Eye Tumors in Horses
Neoplasia is abnormal tissue growth which, if it forms a mass, is commonly known as a tumor. Neoplasia can be benign (these tend to be less destructive) or malignant (these tend to be invasive and can spread to other tissues, a process known as metastasis).
Tumors of the eye itself are very rare in horses, but tumors of the structures around the eye are surprisingly common. The most commonly diagnosed types of neoplasia in this area are sarcoids, melanomas, and squamous cell carcinomas (SCCs). Others such as lymphoma and mast cell tumors can also be found. Most tumors around the equine eye do not metastasize, but they can be locally aggressive and have serious effects on the horse’s welfare and use. Early treatment is therefore strongly recommended.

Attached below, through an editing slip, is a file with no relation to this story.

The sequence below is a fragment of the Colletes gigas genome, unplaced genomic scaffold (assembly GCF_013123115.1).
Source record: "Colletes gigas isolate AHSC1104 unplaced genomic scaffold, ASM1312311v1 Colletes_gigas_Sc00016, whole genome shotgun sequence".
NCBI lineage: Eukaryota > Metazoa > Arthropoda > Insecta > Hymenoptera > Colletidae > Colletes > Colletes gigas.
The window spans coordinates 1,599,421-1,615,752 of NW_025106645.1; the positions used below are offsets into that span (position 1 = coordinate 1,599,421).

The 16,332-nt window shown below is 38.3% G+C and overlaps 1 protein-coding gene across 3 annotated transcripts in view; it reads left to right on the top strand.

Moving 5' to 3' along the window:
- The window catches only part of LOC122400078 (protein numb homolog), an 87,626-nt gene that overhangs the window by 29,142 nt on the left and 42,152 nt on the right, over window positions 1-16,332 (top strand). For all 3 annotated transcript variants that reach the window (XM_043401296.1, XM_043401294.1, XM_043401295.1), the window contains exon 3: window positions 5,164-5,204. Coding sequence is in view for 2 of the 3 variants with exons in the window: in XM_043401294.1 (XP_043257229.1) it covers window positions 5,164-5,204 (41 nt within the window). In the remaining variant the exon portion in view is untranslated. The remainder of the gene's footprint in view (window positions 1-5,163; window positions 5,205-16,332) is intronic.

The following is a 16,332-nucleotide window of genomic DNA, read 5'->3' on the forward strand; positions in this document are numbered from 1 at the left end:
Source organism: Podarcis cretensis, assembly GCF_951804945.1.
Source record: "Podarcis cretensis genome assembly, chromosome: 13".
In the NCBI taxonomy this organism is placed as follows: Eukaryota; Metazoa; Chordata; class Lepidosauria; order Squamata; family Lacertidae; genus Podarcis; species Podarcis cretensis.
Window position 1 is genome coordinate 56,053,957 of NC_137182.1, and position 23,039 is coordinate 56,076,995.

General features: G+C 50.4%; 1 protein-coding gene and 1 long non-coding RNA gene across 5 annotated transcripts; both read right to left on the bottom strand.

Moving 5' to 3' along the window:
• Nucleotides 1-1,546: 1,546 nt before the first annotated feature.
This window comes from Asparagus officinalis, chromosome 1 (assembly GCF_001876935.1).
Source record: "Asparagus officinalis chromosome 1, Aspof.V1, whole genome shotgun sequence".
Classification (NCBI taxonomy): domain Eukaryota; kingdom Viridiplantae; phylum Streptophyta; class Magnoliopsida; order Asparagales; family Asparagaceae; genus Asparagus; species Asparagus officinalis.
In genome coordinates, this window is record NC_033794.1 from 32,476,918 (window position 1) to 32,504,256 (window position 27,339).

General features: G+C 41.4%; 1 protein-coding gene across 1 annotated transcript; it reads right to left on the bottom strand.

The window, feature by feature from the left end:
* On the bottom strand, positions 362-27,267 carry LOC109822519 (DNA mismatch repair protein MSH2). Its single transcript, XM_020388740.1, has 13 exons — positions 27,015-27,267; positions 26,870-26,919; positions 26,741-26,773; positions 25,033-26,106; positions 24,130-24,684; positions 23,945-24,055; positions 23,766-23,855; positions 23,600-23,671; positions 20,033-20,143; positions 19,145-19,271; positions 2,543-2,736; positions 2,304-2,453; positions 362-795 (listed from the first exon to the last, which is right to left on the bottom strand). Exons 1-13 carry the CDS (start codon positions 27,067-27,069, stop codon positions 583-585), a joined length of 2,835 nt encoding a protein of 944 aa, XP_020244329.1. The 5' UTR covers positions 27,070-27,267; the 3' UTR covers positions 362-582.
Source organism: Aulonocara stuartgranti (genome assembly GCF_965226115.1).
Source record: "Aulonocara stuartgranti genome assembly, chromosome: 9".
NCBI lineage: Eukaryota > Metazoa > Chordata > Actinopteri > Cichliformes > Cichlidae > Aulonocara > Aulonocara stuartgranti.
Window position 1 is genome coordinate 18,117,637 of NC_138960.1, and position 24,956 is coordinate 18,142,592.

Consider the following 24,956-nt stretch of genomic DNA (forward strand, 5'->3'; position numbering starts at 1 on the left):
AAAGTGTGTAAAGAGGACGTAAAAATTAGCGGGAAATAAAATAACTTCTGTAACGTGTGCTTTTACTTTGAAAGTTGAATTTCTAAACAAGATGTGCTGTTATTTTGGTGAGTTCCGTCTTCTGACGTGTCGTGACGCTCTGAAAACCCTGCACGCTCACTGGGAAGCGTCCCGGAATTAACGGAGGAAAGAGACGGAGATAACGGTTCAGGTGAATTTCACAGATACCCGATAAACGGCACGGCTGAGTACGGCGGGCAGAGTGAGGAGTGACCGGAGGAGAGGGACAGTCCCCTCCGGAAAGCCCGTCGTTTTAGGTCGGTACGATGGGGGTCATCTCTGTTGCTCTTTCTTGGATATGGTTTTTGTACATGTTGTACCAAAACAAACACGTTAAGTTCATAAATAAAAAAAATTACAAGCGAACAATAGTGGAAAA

Believed to be the most common equine skin tumor, sarcoids can take various forms. Those that develop around the eye are frequently aggressive in nature, invading into the eyelid musculature, especially those located on the upper eyelid. Horses will usually have additional sarcoids in other locations, so a thorough examination of the horse is recommended to identify any other lesions that need to be treated
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